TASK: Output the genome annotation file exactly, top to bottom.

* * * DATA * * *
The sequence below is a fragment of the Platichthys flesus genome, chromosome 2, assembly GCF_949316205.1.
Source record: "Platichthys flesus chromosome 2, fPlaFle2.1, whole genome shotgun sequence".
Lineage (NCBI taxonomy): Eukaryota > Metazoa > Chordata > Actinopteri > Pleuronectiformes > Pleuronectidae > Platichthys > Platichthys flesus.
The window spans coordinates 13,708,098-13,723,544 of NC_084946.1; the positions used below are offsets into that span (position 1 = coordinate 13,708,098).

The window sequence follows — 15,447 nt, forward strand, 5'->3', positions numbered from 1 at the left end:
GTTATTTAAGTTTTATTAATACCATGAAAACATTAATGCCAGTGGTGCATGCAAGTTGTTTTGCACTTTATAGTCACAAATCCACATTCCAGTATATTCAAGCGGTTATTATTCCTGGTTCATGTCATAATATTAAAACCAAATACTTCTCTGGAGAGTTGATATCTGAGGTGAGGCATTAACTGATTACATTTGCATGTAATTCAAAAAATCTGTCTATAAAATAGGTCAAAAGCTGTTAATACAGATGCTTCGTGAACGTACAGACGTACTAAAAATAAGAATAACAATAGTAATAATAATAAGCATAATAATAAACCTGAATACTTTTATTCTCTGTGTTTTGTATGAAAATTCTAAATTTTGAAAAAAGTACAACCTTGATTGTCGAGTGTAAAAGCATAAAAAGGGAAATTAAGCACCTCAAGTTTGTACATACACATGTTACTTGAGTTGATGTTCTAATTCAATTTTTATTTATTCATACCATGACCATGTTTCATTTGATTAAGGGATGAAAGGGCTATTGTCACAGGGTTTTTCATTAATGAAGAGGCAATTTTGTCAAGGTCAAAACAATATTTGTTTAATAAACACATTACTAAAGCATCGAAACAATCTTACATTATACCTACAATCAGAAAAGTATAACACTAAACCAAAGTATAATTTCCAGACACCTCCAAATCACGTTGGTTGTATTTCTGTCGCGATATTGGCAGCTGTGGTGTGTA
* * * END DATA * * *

The sequence below is a fragment of the Platichthys flesus genome, chromosome 2, assembly GCF_949316205.1.
Source record: "Platichthys flesus chromosome 2, fPlaFle2.1, whole genome shotgun sequence".
Lineage (NCBI taxonomy): Eukaryota > Metazoa > Chordata > Actinopteri > Pleuronectiformes > Pleuronectidae > Platichthys > Platichthys flesus.
The window spans coordinates 13,708,098-13,723,544 of NC_084946.1; the positions used below are offsets into that span (position 1 = coordinate 13,708,098).

The window sequence follows — 15,447 nt, forward strand, 5'->3', positions numbered from 1 at the left end:
GTTATTTAAGTTTTATTAATACCATGAAAACATTAATGCCAGTGGTGCATGCAAGTTGTTTTGCACTTTATAGTCACAAATCCACATTCCAGTATATTCAAGCGGTTATTATTCCTGGTTCATGTCATAATATTAAAACCAAATACTTCTCTGGAGAGTTGATATCTGAGGTGAGGCATTAACTGATTACATTTGCATGTAATTCAAAAAATCTGTCTATAAAATAGGTCAAAAGCTGTTAATACAGATGCTTCGTGAACGTACAGACGTACTAAAAATAAGAATAACAATAGTAATAATAATAAGCATAATAATAAACCTGAATACTTTTATTCTCTGTGTTTTGTATGAAAATTCTAAATTTTGAAAAAAGTACAACCTTGATTGTCGAGTGTAAAAGCATAAAAAGGGAAATTAAGCACCTCAAGTTTGTACATACACATGTTACTTGAGTTGATGTTCTAATTCAATTTTTATTTATTCATACCATGACCATGTTTCATTTGATTAAGGGATGAAAGGGCTATTGTCACAGGGTTTTTCATTAATGAAGAGGCAATTTTGTCAAGGTCAAAACAATATTTGTTTAATAAACACATTACTAAAGCATCGAAACAATCTTACATTATACCTACAATCAGAAAAGTATAACACTAAACCAAAGTATAATTTCCAGACACCTCCAAATCACGTTGGTTGTATTTCTGTCGCGATATTGGCAGCTGTGGTGTGTA